Autoscaling BERT with Hugging Face Transformers, Amazon SageMaker and Terraform module

March 1, 20227 minute readView Code

A Few weeks ago we released a Terraform module sagemaker-huggingface, which makes it super easy to deploy Hugging Face Transformers like BERT from Amazon S3 or the Hugging Face Hub to Amazon SageMake for real-time inference.

module "sagemaker-huggingface" {
  source                   = "philschmid/sagemaker-huggingface/aws"
  version                  = "0.5.0"
  name_prefix              = "distilbert"
  pytorch_version          = "1.9.1"
  transformers_version     = "4.12.3"
  instance_type            = "ml.g4dn.xlarge"
  hf_model_id              = "distilbert-base-uncased-finetuned-sst-2-english"
  hf_task                  = "text-classification"
	autoscaling = {
    max_capacity               = 4   # The max capacity of the scalable target
    scaling_target_invocations = 200 # The scaling target invocations (requests/minute)

You should check out the “Deploy BERT with Hugging Face Transformers, Amazon SageMaker and Terraform module” blog post if you want to know more about Terraform and how we have built the module.

TL;DR; this module should enable companies and individuals to easily deploy Hugging Face Transformers without heavy lifting.

Since then we got a lot of feedback requests from users for new additional features. Thank you for that! BTW. if you have any feedback or feature ideas feel free to open a thread in the forum.

Below can find the currently supported features + the newly supported features.


  • Deploy Hugging Face Transformers from to Amazon SageMaker
  • Deploy Hugging Face Transformers from Amazon S3 to Amazon SageMaker
  • 🆕  Deploy private Hugging Face Transformers from to Amazon SageMaker with a hf_api_token
  • 🆕  Add Autoscaling to your Amazon SageMaker endpoints with autoscaling configuration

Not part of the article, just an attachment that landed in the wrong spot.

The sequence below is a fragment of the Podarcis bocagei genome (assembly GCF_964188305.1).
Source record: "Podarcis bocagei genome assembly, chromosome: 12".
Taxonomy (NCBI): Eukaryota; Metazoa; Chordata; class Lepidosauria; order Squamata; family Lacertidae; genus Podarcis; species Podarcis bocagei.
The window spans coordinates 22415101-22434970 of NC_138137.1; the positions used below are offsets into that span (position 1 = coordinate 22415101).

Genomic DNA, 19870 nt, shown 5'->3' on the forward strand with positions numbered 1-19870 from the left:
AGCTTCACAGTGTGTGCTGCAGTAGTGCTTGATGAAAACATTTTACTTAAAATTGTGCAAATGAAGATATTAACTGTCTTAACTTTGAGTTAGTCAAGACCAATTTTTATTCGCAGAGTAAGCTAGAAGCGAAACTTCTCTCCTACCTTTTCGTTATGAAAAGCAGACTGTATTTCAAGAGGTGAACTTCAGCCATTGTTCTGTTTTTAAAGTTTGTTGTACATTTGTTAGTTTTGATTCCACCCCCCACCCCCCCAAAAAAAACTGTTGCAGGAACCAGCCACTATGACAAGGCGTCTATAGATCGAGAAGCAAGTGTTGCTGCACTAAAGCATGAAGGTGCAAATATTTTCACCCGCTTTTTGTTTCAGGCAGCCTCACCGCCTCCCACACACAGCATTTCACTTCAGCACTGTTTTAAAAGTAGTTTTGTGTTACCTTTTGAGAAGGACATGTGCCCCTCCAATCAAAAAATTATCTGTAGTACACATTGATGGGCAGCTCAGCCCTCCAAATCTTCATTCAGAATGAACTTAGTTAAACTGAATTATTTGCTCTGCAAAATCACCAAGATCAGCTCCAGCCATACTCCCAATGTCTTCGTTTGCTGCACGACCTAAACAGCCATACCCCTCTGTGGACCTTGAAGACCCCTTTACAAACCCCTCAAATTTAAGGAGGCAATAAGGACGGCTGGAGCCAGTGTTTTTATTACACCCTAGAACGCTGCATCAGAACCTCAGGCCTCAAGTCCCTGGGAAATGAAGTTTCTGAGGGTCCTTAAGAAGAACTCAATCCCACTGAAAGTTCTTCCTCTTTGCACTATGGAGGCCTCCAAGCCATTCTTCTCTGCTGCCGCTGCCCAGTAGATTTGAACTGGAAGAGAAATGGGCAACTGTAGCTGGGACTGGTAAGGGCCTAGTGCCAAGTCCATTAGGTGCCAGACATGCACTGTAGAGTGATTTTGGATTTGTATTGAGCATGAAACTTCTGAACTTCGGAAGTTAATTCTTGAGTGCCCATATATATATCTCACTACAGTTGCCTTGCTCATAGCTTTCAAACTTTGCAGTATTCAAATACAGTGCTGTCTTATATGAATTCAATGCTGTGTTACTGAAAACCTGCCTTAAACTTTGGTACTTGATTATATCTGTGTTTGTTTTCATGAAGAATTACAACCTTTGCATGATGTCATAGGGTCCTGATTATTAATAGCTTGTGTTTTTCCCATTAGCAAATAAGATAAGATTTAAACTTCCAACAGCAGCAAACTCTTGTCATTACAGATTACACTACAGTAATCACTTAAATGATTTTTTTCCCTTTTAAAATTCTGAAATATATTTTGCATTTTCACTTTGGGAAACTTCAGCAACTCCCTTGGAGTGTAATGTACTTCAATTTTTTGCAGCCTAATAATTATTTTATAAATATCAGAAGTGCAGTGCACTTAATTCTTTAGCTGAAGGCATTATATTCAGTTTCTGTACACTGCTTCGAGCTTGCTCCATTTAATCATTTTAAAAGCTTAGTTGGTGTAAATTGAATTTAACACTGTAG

• 🆕  Deploy Asynchronous Inference Endpoints either from the or Amazon S3

You can find examples for all use cases in the repository of the module or in the registry. In addition to the feature updates, we also improved the naming by adding a random lower case string at the end of all resources.



Let's test some of the new features and let us deploy an Asynchronous Inference Endpoint with autoscaling to zero.

How to deploy Asynchronous Endpoint with Autoscaling using the **sagemaker-huggingface terraform module

Before we get started, make sure you have the Terraform installed and configured, as well as access to AWS Credentials to create the necessary services. [Instructions] What are we going to do:

  • create a new Terraform configuration
  • initialize the AWS provider and our module
  • deploy our Asynchronous Endpoint
  • test the endpoint
  • destroy the infrastructure

If you want to learn about Asynchronous Inference you can check out my blog post: Asynchronous Inference with Hugging Face Transformers and Amazon SageMaker”

Create a new Terraform configuration

Each Terraform configuration must be in its own directory including a file. Our first step is to create the distilbert-terraform directory with a file.

mkdir async-terraform
touch async-terraform/
cd async-terraform

Initialize the AWS provider and our module

Next, we need to open the in a text editor and add the aws provider as well as our module.

Note: the snippet below assumes that you have an AWS profile default configured with the needed permissions

provider "aws" {
  profile = "default"
  region  = "us-east-1"
# create bucket for async inference for inputs & outputs
resource "aws_s3_bucket" "async_inference_bucket" {
  bucket = "async-inference-bucket"
module "huggingface_sagemaker" {
  source               = "philschmid/sagemaker-huggingface/aws"
  version              = "0.5.0"
  name_prefix          = "deploy-hub"
  pytorch_version      = "1.9.1"
  transformers_version = "4.12.3"
  instance_type        = "ml.g4dn.xlarge"